What is the Gut/Brain Connection?
Have you ever experienced a decrease in appetite or abdominal pain when you’re anxious or stressed? Or perhaps you’ve felt “butterflies in your stomach” when you feel nervous or excited? This is because the brain and gut are intricately connected through the gut-brain axis. The gut-brain axis includes various pathways that allow bidirectional communication between the central nervous system (the brain and spinal cord) and the gut. The vagus nerve connects the brain directly with the enteric nervous system (ENS), a dense set of nerve cells spread throughout the entire digestive tract from the esophagus all the way to the anus. There are more nerve endings in the ENS than the central nervous system, which is why researchers sometimes refer to the gut as “the second brain.” The ENS and the vagus nerve oversee many gastrointestinal (GI) functions including swallowing, secretion of fluids for digestion, detecting nutrients, production of neurotransmitters, and regulating immune response. Therefore, when we have stress or anxiety, we often experience GI symptoms such as abdominal pain, bloating, constipation or diarrhea.
New Research on the Two-Way Communication Line
On the other hand, recent research indicates that the opposite effect is also true- our gut health can impact our mental and emotional health. Our gut is home to trillions of diverse microorganisms that make up the gut microbiome. These microbes play a vital role in our digestion and metabolism. They break down food that our gut cannot do on its own and produce vitamins that the body absorbs and uses. Certain microbes are also involved in making neurotransmitters, chemical substances that send signals to other cells to function.
Serotonin and dopamine are two types of neurotransmitters produced in the gut. In fact, 90-95% of serotonin and 50% of dopamine in our body is stored in the gut. Serotonin helps regulate respiration, digestion, behavior, and neurological functions. Dopamine is released during reward-motivated behaviors such as eating certain foods, having sex, or doing any activities that you enjoy. Dopamine helps regulate our learning, attention, memory, and mood. Therefore, gut microbes not only support our digestion and metabolism, they can also impact our mental and emotional health.
However, infections or damage to our gut lining caused by irritable bowel diseases (Crohn’s disease and ulcerative colitis), diarrhea, or asthma can lead to an imbalance of “good” and “bad” microbes in our gut. This microbiol imbalance, called dysbiosis, can induce irritable bowel syndrome (IBS), anxiety, and depression.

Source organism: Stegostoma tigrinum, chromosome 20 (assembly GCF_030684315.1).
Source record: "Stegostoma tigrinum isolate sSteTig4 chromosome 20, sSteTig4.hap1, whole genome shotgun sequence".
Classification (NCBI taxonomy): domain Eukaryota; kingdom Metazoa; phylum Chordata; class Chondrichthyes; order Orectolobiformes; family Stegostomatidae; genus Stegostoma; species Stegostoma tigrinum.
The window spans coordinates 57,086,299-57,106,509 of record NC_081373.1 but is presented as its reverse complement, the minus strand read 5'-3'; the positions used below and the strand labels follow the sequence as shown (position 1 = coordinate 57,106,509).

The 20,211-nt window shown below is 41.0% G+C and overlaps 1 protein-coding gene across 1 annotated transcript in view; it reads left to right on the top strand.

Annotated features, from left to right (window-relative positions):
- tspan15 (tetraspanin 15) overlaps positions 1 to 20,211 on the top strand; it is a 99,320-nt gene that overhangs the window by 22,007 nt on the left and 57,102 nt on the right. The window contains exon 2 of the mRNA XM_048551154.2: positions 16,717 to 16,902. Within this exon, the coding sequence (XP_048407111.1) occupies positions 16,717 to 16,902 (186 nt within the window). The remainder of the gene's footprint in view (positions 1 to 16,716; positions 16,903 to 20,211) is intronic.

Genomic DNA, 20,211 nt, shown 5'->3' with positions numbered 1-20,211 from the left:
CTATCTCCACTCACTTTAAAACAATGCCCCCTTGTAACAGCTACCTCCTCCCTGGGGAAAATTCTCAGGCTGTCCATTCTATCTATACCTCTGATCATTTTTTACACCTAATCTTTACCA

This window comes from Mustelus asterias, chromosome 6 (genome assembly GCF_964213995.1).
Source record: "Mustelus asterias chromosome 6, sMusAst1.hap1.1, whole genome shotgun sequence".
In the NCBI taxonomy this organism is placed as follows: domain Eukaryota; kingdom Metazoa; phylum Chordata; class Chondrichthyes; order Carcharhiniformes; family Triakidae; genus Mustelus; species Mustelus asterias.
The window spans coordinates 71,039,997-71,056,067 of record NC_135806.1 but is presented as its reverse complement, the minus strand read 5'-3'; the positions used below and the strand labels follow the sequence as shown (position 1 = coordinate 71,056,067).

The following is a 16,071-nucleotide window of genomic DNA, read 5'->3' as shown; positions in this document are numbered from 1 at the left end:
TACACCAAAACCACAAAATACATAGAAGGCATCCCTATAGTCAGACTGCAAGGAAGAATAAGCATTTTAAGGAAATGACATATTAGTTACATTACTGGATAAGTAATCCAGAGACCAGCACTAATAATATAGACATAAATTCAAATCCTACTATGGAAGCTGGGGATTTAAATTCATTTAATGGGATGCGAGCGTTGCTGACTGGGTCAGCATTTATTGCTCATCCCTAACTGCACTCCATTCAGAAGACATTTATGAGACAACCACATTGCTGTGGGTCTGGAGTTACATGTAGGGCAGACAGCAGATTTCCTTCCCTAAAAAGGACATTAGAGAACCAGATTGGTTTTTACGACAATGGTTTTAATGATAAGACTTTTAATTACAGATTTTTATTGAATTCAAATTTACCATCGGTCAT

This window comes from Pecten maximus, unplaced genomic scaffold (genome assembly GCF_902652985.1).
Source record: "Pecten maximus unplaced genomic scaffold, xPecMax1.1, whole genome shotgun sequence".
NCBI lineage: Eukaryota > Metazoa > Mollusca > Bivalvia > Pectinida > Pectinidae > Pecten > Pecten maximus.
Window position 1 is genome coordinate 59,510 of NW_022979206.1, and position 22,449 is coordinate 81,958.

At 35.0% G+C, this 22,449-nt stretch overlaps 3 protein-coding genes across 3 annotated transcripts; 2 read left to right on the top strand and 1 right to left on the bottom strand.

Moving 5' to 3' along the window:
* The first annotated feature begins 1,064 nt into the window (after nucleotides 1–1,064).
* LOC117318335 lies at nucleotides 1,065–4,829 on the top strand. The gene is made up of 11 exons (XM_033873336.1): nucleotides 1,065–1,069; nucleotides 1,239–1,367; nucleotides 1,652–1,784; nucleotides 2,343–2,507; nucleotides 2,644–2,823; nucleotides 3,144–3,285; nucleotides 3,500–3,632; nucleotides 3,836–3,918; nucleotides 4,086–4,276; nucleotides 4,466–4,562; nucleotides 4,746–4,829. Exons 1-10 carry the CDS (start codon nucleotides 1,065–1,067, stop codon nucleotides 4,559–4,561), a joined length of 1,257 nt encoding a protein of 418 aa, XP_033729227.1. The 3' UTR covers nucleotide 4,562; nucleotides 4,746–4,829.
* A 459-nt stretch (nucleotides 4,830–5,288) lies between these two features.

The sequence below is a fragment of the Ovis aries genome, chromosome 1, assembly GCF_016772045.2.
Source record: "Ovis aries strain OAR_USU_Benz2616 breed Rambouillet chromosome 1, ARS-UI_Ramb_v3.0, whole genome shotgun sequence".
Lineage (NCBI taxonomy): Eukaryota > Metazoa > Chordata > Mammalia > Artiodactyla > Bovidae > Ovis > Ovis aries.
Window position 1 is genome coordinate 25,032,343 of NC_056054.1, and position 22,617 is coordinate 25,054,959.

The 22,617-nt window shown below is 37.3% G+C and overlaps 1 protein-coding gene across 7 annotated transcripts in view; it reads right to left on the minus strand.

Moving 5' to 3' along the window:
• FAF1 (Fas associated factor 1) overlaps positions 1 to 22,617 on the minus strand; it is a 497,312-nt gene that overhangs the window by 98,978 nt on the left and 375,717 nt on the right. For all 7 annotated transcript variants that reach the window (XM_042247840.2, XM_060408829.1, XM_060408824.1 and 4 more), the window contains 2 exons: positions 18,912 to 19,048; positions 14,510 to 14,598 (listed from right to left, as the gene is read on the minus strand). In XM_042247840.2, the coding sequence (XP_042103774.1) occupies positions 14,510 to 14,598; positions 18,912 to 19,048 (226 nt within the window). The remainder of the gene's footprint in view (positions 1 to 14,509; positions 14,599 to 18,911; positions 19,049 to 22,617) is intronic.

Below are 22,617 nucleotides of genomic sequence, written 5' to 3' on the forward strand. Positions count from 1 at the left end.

How to Improve the Gut Brain Connection
Treatment for IBS, anxiety and depression is most effective from an integrative approach due to the bidirectional nature of the gut-brain axis. If you experience any of these concerns, consider working with a registered dietitian, behavioral health specialist, and GI doctor for support. Here are some ways you can improve your gut health and the gut-brain connection starting this week:
Fiber-rich foods can promote the growth of probiotics or the “good” bacteria in the gut. Probiotics feed on prebiotics, nutritious fibers found in many fruits and vegetables such as apples, bananas, plantains, pears, guava, asparagus, spinach, and root vegetables like jicama and sweet potatoes. Whole grains (including barley, buckwheat, farro, maize, millet, oats, and rye) and seeds (like flaxseeds, chia, and hemp) are also good sources of prebiotics. Focusing on fiber-rich foods can positively impact the composition of the gut microbiome.
Movement and exercise can also impact the composition of the gut microbiome. Moving our bodies, whether with low and high intensity, helps maintain the balance of the gut microbiome, enrich microbial-diversity, and rebalance dysbiosis. Incorporating pleasurable movement like taking walks, stretching, or an activity you enjoy can improve your gut and overall health.
- Stress Management
There are many types of stress we experience in life: physical stress (injuries, surgeries, excessive exercise), physiological stress (including chronic undereating), psychological (jobs loss, housing loss), and psychosocial stress (trauma, death). Psychotherapy approaches that can help manage stress include cognitive behavioral therapy (CBT), dialectical behavioral therapy (DBT), relaxation therapy, and meditation. Working with a behavioral medicine specialist may help people learn to cope with stress and ease persistent GI distress.
- Medication and Supplements
Work closely with a physician to take antibiotics only when necessary. While they can help treat certain infections, antibiotics disturbs the gut microbiome and can lead to GI distress if not properly addressed. Discuss with your physician and dietitian about supplemental probiotics if you’re experiencing persisting GI symptoms during or after taking antibiotics.